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Full Marks For Gladwell’s Lecture

Sunday, April 8, 2012

You can love him. You can hate him. But you can’t ignore him. I have discovered this much about Malcolm Gladwell, the 49-year-old Canadian journalist, Time Magazines ‘100 Most Influential People,’ Newsweek’s ‘top ten new thought leaders of the decade’ and author of four bestselling books (notably The Tipping Point and Outlier).


Here recently at the invitation of the Arthur Lok Jack Graduate School of Business as part of its distinguished leadership series, Gladwell’s lecture on ‘What Makes the Great Ones Great’ gets full marks for perfect commentary and timing on our local political scene.


Those attending the lecture must have hoped for an instant formula for “greatness” especially after coughing up a thousand US dollars (to last week’s critics. No, I did not pay but I am doing the work to bring you the lecture for free). What the audience got instead was a cautionary tale on what brings the great people crashing down if not to hell, to earth. Thinks of former prime ministers Patrick Manning and Basdeo Panday, Jack Warner, George Nicholas to name a few.


The Gladwell lecture was eerily prescient. It was delivered almost simultaneously as the power tugs in the PP Government exposed fissures in the frail alliance between UNC and COP. The details of this latest spat is (played out like a bull fight in the media ring for a public that is easily diverted by spectator sport) not as interesting as the fact that Gladwell’s lecture is applicable to anyone in power.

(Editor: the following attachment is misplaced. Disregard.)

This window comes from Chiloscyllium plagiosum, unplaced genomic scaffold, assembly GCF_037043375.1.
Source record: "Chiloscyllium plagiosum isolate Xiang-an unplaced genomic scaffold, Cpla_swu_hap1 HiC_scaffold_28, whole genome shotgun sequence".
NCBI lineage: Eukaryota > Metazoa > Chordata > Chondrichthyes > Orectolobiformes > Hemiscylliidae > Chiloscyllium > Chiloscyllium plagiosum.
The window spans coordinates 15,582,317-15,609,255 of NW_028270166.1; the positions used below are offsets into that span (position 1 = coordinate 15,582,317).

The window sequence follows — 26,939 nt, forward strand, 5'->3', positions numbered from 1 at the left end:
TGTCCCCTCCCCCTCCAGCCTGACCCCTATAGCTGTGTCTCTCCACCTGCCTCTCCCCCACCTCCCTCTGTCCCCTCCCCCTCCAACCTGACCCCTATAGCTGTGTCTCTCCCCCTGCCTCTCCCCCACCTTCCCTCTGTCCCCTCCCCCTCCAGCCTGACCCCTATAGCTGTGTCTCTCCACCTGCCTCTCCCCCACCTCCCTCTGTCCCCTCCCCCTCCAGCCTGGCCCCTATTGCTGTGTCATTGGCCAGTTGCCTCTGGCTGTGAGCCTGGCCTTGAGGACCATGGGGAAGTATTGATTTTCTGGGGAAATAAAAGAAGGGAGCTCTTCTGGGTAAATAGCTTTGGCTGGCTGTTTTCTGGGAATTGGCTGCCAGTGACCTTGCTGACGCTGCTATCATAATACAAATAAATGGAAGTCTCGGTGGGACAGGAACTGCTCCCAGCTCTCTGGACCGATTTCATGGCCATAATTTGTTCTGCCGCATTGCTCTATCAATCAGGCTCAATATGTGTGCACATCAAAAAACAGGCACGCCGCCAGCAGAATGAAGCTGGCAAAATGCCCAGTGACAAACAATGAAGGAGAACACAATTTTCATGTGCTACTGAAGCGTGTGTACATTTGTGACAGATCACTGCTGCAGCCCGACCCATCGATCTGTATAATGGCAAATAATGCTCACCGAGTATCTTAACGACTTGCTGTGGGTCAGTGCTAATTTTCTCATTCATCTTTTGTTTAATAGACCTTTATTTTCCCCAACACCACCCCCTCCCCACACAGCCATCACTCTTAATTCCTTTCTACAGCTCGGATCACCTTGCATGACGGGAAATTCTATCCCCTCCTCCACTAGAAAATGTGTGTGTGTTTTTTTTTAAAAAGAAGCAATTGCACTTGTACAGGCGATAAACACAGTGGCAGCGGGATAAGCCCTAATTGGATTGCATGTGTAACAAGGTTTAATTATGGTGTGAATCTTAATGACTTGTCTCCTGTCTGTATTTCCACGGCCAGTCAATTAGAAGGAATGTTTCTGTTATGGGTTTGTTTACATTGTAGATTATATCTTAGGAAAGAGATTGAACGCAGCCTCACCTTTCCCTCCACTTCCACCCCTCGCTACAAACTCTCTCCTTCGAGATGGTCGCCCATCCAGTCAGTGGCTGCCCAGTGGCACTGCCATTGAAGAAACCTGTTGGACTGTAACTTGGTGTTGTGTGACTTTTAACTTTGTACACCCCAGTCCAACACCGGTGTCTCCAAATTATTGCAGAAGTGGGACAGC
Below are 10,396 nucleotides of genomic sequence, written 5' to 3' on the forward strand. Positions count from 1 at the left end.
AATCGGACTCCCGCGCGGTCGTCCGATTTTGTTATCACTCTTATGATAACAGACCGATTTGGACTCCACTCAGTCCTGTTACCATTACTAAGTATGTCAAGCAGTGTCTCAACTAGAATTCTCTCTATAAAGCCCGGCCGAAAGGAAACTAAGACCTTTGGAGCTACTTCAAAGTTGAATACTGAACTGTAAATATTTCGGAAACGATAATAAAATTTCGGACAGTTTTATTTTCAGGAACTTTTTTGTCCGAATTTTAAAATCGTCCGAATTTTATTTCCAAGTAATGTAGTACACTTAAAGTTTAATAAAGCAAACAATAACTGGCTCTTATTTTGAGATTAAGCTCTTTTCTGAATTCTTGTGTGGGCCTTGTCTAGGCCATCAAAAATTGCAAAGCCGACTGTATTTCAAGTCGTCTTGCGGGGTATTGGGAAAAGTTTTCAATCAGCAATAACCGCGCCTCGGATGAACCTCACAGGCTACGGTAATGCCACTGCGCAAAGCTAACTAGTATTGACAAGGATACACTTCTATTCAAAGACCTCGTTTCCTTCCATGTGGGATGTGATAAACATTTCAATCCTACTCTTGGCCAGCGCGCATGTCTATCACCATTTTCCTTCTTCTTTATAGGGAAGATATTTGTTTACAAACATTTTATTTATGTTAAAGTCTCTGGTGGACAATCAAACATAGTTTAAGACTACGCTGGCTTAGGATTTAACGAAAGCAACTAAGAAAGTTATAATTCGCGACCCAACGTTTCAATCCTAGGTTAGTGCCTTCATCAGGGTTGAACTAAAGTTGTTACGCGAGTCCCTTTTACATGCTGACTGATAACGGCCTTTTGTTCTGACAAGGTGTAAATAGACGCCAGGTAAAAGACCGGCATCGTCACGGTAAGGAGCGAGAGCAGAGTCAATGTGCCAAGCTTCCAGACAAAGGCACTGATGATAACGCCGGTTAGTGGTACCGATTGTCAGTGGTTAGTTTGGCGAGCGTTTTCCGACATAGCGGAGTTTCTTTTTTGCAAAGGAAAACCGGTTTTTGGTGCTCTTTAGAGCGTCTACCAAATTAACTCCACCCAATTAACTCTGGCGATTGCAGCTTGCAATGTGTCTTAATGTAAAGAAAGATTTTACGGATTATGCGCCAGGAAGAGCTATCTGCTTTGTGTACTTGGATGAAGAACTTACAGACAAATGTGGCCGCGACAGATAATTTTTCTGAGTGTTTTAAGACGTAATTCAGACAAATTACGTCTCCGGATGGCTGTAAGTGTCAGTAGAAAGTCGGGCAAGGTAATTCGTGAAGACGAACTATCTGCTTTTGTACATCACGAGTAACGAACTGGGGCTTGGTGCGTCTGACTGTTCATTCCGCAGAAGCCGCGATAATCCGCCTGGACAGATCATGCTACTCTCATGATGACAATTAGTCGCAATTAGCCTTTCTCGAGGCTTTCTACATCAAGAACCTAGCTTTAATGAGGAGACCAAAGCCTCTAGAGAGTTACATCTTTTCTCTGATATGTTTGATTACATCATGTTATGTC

This slightly built man of mixed Jamaican and British parentage with his signature afro, speaking with an unexpectedly authoritative and somewhat hypnotic voice began: “I was having a conversation with a friend on Wall Street. She said all the hedge fund and powerful traders are behaving in exactly the same way as if the financial crisis of ’07 and ’08 hadn’t happened.



It is a missed opportunity to evaluate leadership, and ask how “intelligent, educated, brilliant, sophisticated politicians, business and management professionals, the people who run our institutions, who are good at what they do, created a global financial meltdown.”


That was a lost opportunity, he said. We, in T&T understand lost opportunities only too well. The rest of Gladwell’s lecture sets about getting us to understand how and why “greatness” can, so we can “prevent future failure.” Gladwell centres his lecture around the story of the battle of Chancellorsville in May 1863, during the American Civil War led by two great military leaders: General Robert Lee in the South and General Joseph Hooker in the North.


The two armies—north and south—were dug in behind the Rappahannock River. The capitals of the warring capitals, Washington in the North and Richmond in the South are a day’s journeys within one another. In the South was the leader, General Robert Lee, who Gladwell says was “the most brilliant strategic leader America has ever had”.



Having refused president Abraham Lincoln the command of the Yankees in the North, he instead followed his breakaway Southern state of Virginia. Lee was a shrewd tactician and battlefield commander who had already won four battles against larger Northern Union armies. He was indomitable.